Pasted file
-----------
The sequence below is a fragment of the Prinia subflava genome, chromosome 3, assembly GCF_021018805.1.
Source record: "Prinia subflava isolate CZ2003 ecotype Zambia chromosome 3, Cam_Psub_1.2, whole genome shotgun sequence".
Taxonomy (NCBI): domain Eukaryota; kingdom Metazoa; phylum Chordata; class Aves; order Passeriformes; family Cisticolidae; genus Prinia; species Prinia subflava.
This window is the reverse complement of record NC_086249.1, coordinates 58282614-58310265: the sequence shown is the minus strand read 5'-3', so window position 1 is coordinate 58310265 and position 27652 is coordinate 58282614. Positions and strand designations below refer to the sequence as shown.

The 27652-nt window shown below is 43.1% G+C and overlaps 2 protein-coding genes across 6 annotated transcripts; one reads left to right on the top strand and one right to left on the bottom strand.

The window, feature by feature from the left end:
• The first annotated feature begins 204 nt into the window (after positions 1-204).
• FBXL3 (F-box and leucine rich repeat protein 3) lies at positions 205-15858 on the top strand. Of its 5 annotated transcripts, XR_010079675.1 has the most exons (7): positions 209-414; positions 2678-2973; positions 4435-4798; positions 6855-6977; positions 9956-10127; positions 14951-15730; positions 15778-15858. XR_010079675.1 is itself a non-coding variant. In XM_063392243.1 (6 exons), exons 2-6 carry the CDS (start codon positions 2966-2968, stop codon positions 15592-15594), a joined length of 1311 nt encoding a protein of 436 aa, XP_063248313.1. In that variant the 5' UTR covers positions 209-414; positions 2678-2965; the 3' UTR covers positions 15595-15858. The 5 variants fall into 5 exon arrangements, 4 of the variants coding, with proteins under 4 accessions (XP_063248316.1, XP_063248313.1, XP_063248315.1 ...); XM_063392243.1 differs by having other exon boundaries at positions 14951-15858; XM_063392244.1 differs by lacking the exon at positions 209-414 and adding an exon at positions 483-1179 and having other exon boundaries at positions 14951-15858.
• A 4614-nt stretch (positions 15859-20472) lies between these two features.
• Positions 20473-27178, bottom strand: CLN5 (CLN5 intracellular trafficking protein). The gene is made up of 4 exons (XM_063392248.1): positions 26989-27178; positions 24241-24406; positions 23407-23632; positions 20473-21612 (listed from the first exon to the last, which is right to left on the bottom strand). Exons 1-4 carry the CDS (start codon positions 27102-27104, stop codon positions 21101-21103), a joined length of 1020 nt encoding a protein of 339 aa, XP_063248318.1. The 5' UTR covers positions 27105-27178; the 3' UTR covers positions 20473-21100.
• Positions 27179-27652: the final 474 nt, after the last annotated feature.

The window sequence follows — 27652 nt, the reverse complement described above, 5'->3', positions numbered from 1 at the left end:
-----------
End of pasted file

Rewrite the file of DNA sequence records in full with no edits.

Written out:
The sequence below is a fragment of the Prinia subflava genome, chromosome 3, assembly GCF_021018805.1.
Source record: "Prinia subflava isolate CZ2003 ecotype Zambia chromosome 3, Cam_Psub_1.2, whole genome shotgun sequence".
Taxonomy (NCBI): domain Eukaryota; kingdom Metazoa; phylum Chordata; class Aves; order Passeriformes; family Cisticolidae; genus Prinia; species Prinia subflava.
This window is the reverse complement of record NC_086249.1, coordinates 58282614-58310265: the sequence shown is the minus strand read 5'-3', so window position 1 is coordinate 58310265 and position 27652 is coordinate 58282614. Positions and strand designations below refer to the sequence as shown.

The 27652-nt window shown below is 43.1% G+C and overlaps 2 protein-coding genes across 6 annotated transcripts; one reads left to right on the top strand and one right to left on the bottom strand.

The window, feature by feature from the left end:
• The first annotated feature begins 204 nt into the window (after positions 1-204).
• FBXL3 (F-box and leucine rich repeat protein 3) lies at positions 205-15858 on the top strand. Of its 5 annotated transcripts, XR_010079675.1 has the most exons (7): positions 209-414; positions 2678-2973; positions 4435-4798; positions 6855-6977; positions 9956-10127; positions 14951-15730; positions 15778-15858. XR_010079675.1 is itself a non-coding variant. In XM_063392243.1 (6 exons), exons 2-6 carry the CDS (start codon positions 2966-2968, stop codon positions 15592-15594), a joined length of 1311 nt encoding a protein of 436 aa, XP_063248313.1. In that variant the 5' UTR covers positions 209-414; positions 2678-2965; the 3' UTR covers positions 15595-15858. The 5 variants fall into 5 exon arrangements, 4 of the variants coding, with proteins under 4 accessions (XP_063248316.1, XP_063248313.1, XP_063248315.1 ...); XM_063392243.1 differs by having other exon boundaries at positions 14951-15858; XM_063392244.1 differs by lacking the exon at positions 209-414 and adding an exon at positions 483-1179 and having other exon boundaries at positions 14951-15858.
• A 4614-nt stretch (positions 15859-20472) lies between these two features.
• Positions 20473-27178, bottom strand: CLN5 (CLN5 intracellular trafficking protein). The gene is made up of 4 exons (XM_063392248.1): positions 26989-27178; positions 24241-24406; positions 23407-23632; positions 20473-21612 (listed from the first exon to the last, which is right to left on the bottom strand). Exons 1-4 carry the CDS (start codon positions 27102-27104, stop codon positions 21101-21103), a joined length of 1020 nt encoding a protein of 339 aa, XP_063248318.1. The 5' UTR covers positions 27105-27178; the 3' UTR covers positions 20473-21100.
• Positions 27179-27652: the final 474 nt, after the last annotated feature.

The window sequence follows — 27652 nt, the reverse complement described above, 5'->3', positions numbered from 1 at the left end: